Despite the launch of several dual-screen devices over the last year and change, we’re still not sure the form factor makes sense. That won’t stop manufacturers from rolling them out, though, and a pair of leaks show what we can expect to see in the future.
One video posted by Android Authority shows the interesting design of an LG Wing phone, with a small second screen that rotates out to add some extra display area. The other is an early Chinese evaluation of Samsung’s Galaxy Z Fold 2 — why wait until it’s unveiled at an event on September 1st when you can check it out now?
Elon Musk teases 'working Neuralink device' reveal on August 28th at 6PM ET
You’ll never have to log off again.
Musk said the technology shown on Friday would be “awesome” compared to what we’ve seen so far. "Don't want to get too excited, but the potential is truly transformational for restoring brain & motor functions," he tweeted earlier this year.
The Level Touch is a smart lock in disguise
The design can add some extra privacy.
Most smart locks look visibly like they’re, well, smart locks. Not so with the Level Touch, which takes on an unassuming look while still cramming in plenty of tech features. You can open it with the touch of a finger, a vocal command or a programmable keycard. You can also give others access to your home through the Level app, and approved guests can gain entry using their phone as a key.
The battery can hold a charge for up to one year, according to the company, while Level Lock’s accompanying app, HomeKit, can connect with both iOS and Android devices. The price for such subtlety is $329 — that’s over double the price of some rival smart locks.
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Fitbit’s new Sense watch has lots of Apple Watch features
The $329 wearable arrives in September.
Fitbit is focusing on its smartwatches again. Say hello to the Fitbit Sense, an “advanced health” wearable that includes new hardware, like an electrodermal activity (EDA) sensor, and new features, like electrocardiogram (ECG) measurements.
The EDA sensor looks for electrical changes in your skin that may be caused by stress — to use it, you’ll navigate to the EDA app on the smartwatch, place your palm over the Sense’s display and breathe while it takes a measurement.
This then feeds into Fitbit’s features that track and manage stress, which, thankfully in 2020, go beyond simple breathing exercises. The EDA sensor records and shows data on a graph in the Fitbit mobile app alongside the new Stress Management Score, which is yet another all-encompassing number that takes into account heart rate, sleep and activity data — a higher number is better.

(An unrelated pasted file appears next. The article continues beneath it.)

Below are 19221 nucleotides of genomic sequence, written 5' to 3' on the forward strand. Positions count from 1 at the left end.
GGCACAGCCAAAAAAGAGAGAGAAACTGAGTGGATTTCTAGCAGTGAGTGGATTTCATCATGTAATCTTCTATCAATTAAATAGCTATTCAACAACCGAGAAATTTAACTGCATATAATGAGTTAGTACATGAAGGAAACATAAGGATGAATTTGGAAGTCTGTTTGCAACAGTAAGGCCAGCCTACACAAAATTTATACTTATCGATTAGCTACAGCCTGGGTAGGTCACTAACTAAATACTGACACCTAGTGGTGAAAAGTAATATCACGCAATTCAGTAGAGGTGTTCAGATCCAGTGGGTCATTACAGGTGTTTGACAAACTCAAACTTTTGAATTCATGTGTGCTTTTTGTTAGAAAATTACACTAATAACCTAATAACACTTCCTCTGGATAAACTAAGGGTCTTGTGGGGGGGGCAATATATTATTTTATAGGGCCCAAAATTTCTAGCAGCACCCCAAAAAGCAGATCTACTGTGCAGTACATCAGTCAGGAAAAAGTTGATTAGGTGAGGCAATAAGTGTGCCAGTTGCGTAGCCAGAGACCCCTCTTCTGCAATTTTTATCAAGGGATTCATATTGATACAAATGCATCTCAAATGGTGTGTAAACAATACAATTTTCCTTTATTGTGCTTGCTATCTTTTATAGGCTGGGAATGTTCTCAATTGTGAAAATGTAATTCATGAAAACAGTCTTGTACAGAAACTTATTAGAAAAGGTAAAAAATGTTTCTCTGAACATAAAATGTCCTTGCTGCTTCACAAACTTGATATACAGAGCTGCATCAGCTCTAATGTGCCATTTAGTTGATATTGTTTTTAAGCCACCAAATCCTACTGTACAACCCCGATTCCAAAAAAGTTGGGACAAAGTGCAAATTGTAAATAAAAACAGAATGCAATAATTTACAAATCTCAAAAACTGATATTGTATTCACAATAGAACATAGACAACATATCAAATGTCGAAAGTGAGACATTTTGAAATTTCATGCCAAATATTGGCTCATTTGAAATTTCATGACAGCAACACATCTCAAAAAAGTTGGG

How to talk to people who believe in QAnon
The way you approach someone is just as important as what you say.
While conspiracy theory experts agree there is no easy way to “get someone back” from the group, there are ways to better your odds at getting through to someone. Karissa Bell explains.
In ‘Outriders,’ powers and teamwork beat guns
But keep those guns handy, you’ll still need them.
Alongside Destiny 2, Anthem and even Marvel’s Avengers, to an extent, Outriders is about killing lots of enemies with gunplay, sci-fi powers and old-fashioned teamwork. Does the world need another game that demands repeat playthroughs, loot farming and bosses with untold levels of health? Maybe? Our preview, by Mat Smith, suggests Outriders is an awful lot of fun.
This cardboard Wolfenstein 3D setup invites you to punch Nazis remotely
'Smartistein 3D' only needs a smartphone and a few motors to make magic.
Telepresence robots, cardboard cut-outs of fascists and gaming magic.
Vue Lite smart glasses are cheap, but they aren't that smart
It might be easier to just wear earbuds.
These $179 glasses are a lighter, cheaper version of the Vue Pro but without the more notable features of its predecessor. Instead of bone conduction, they deliver audio to the wearer via directional speakers for “open ear listening,” similar to the Bose Frames and Amazon’s Echo Frames. Unfortunately, the audio is just okay, and the missing features compared to higher end models make these even harder to recommend.
Harvard and Sony built a tiny surgery robot inspired by origami
The mini-RCM is about the size of a tennis ball and weighs the same as a penny.
Researchers from Harvard’s Wyss Institute and Sony have created a surgical robot that’s much smaller than many other such devices. They took inspiration from origami to build the mini-RCM, which is around the size of a tennis ball yet weighs about the same as a penny.
Materials layered on top of each other are cut with a laser to form a 3D shape — kinda like a kids’ pop-up book. Three linear actuators control the mini-RCM’s movements in multiple directions.
In a microscopic tracing test, the researchers found the mini-RCM was 68 percent more accurate than a hand-controlled tool. The robot also successfully completed a mock version of a precise procedure in which a surgeon inserts a needle through an eye. Yes, that made me shudder, too.